Fallon community brings more awareness for suicide prevention
The statistics are staggering.
Suicides are the sixth leading cause of death in Nevada and 10th in the United States.
Many Nevadans either know of someone or heard of someone who has decided to end his or her life.
Not too long ago, for example, in Churchill County, a young man took his own life by hanging himself. Tragic news like that is not wasted on the clinic director for the Nevada Rural Mental Health Clinic in Fallon.
“Churchill County has the fifth highest count in Nevada,” said Cheryl Bowles.
As for the national numbers, she said one suicide occurs every 73 seconds.
September promotes Suicide Prevention Awareness Month, and on Saturday, Fallonites participated in “Walk in Memory – Walk for Hope” at Laura Mills Park.
“We’re promoting awareness and to recognize people who have taken their own lives,” said Cheryl Bowles.
Last year’s walk took participants to downtown Fallon where they stopped at businesses to bring awareness to a national problem. Bowles called it more of a community awareness.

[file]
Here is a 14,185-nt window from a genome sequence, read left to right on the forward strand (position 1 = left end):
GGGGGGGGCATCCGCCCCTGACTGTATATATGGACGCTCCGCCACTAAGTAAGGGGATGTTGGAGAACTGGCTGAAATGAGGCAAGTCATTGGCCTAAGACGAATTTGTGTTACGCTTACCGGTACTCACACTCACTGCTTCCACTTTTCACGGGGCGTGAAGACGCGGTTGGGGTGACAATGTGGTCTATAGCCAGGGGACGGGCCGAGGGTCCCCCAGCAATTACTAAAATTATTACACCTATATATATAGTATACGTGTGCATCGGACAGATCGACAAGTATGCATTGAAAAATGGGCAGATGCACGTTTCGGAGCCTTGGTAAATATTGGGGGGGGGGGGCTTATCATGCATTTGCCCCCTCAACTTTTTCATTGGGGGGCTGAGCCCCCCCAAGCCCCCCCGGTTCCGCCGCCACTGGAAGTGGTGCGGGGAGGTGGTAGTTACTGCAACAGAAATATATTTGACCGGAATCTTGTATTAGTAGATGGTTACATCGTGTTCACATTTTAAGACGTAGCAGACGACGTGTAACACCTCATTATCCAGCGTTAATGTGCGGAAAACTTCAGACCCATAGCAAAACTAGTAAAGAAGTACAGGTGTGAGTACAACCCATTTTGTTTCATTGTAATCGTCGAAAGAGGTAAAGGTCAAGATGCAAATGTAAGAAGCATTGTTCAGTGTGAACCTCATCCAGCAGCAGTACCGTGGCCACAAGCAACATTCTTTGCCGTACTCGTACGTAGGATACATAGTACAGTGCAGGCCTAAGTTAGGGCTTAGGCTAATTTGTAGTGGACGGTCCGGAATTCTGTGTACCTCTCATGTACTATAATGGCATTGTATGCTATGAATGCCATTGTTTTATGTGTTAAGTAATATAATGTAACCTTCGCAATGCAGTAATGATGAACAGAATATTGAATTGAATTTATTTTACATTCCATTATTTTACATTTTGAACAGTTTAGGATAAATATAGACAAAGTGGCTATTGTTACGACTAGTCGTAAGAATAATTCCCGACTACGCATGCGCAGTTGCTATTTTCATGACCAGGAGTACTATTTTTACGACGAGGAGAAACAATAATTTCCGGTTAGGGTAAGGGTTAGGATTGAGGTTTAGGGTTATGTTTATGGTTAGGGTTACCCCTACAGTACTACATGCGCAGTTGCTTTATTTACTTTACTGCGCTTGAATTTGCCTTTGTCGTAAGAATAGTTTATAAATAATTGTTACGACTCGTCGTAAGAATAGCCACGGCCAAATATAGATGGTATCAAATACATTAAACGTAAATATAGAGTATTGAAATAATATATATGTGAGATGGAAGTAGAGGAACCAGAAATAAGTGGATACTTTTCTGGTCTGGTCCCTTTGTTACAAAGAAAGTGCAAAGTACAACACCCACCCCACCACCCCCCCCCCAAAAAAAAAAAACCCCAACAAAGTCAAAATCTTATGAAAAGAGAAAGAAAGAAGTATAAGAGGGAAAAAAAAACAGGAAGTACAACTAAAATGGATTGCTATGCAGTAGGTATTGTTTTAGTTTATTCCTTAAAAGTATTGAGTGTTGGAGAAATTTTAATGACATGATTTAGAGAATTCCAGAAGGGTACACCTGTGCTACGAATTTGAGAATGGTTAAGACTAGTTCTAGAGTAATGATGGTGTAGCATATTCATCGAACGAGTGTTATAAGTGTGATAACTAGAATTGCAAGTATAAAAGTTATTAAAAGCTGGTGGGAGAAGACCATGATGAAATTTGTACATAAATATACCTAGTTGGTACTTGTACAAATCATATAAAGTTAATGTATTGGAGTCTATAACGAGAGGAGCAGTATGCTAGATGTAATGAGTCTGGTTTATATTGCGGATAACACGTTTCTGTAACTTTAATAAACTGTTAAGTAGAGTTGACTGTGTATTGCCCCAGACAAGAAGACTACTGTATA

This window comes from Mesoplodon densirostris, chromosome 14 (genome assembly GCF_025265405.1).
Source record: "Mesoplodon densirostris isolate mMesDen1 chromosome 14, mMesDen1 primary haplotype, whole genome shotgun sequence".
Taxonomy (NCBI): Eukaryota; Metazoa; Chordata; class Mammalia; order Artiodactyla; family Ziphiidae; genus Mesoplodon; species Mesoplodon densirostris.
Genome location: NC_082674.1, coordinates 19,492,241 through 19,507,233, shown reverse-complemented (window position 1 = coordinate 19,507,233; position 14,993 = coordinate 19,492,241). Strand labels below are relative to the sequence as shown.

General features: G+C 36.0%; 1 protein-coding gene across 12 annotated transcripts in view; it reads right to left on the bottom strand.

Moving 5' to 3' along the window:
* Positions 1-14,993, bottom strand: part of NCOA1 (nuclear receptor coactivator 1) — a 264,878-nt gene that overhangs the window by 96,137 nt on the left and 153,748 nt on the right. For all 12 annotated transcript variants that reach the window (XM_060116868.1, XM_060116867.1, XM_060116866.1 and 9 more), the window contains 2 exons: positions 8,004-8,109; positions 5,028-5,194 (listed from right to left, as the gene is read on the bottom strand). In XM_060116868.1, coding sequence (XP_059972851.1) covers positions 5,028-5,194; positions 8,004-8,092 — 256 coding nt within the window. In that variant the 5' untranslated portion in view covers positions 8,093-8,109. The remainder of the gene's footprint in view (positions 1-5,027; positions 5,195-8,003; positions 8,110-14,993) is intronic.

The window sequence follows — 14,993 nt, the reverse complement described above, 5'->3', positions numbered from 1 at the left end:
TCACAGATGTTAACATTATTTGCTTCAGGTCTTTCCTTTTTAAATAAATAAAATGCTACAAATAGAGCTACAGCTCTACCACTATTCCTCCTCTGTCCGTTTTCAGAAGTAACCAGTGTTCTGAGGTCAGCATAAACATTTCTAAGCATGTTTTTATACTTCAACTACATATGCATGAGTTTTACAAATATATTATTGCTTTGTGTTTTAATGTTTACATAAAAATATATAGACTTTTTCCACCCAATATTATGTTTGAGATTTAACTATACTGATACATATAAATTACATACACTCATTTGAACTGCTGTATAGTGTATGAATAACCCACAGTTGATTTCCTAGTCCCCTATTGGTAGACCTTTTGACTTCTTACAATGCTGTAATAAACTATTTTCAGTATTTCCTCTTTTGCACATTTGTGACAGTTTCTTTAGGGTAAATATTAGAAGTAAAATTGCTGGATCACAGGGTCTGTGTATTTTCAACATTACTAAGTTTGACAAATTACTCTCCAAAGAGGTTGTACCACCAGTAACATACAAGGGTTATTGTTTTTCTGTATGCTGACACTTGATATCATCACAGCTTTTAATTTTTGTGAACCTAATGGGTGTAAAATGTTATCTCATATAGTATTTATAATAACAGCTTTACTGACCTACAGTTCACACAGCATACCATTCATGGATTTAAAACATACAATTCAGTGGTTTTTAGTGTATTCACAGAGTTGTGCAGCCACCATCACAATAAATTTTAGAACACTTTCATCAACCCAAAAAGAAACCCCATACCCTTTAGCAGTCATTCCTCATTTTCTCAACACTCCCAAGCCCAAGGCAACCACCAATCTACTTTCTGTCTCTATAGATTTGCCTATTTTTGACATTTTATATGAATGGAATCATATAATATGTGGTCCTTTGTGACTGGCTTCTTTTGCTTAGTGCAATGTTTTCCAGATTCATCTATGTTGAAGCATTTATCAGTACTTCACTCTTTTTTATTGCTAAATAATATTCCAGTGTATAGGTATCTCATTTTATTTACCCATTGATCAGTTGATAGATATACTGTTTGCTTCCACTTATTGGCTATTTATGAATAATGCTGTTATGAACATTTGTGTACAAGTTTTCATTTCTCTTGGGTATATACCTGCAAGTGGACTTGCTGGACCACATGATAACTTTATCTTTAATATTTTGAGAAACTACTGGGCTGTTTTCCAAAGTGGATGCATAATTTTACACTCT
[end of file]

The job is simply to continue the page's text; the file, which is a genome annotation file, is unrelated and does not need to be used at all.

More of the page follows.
“This year it’s for the people in the trenches who have experienced situations like this in their lives,” she said.
Bowles mentioned a group that began last year — Survivors of Suicide Loss (SOSL) — which helps those who have had a friend or family member commit suicide.
Not only is the community bringing continued awareness of suicide but Navy Air Station Fallon will also have an awareness day later this month. Bowles said the number of suicides in the military has heightened awareness.
Bowles said the number of suicides tends to rise, especially for men in their 50s and older; yet, various organizations including some in Churchill County, Bowles said, are in contact with people who may be contemplating suicide or helping others who want help their depressed loved ones or friends.
“Our organizations provide information and give support,” Bowles added. “We’re trying to build more awareness in the community.”
The walk around Laura Mills Park and the information booths are all promoting the National Suicide Awareness Moth. Bowles said activities such as Saturday’s may attract survivors in the community.
The Churchill Coalition, a local resource group, also offers assistance.
“We started the suicide watch group to bring people together,” said Kathy Merrill, assistant director.
Others point to the recent suicide of comedian Robin Williams who took his own life.
“Look at him,” said one participant. “He’s the last person in the world who looked depressed.”